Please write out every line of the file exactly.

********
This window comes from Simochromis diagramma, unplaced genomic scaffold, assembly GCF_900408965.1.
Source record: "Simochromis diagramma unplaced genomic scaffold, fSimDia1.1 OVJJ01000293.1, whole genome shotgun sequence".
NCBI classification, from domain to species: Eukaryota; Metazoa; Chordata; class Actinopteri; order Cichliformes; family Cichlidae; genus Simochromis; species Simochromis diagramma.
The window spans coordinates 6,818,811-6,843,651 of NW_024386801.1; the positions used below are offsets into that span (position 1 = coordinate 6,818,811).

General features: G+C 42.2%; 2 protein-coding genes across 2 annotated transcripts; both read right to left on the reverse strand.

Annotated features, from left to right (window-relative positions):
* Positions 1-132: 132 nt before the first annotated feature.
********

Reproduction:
This window comes from Simochromis diagramma, unplaced genomic scaffold, assembly GCF_900408965.1.
Source record: "Simochromis diagramma unplaced genomic scaffold, fSimDia1.1 OVJJ01000293.1, whole genome shotgun sequence".
NCBI classification, from domain to species: Eukaryota; Metazoa; Chordata; class Actinopteri; order Cichliformes; family Cichlidae; genus Simochromis; species Simochromis diagramma.
The window spans coordinates 6,818,811-6,843,651 of NW_024386801.1; the positions used below are offsets into that span (position 1 = coordinate 6,818,811).

General features: G+C 42.2%; 2 protein-coding genes across 2 annotated transcripts; both read right to left on the reverse strand.

Annotated features, from left to right (window-relative positions):
* Positions 1-132: 132 nt before the first annotated feature.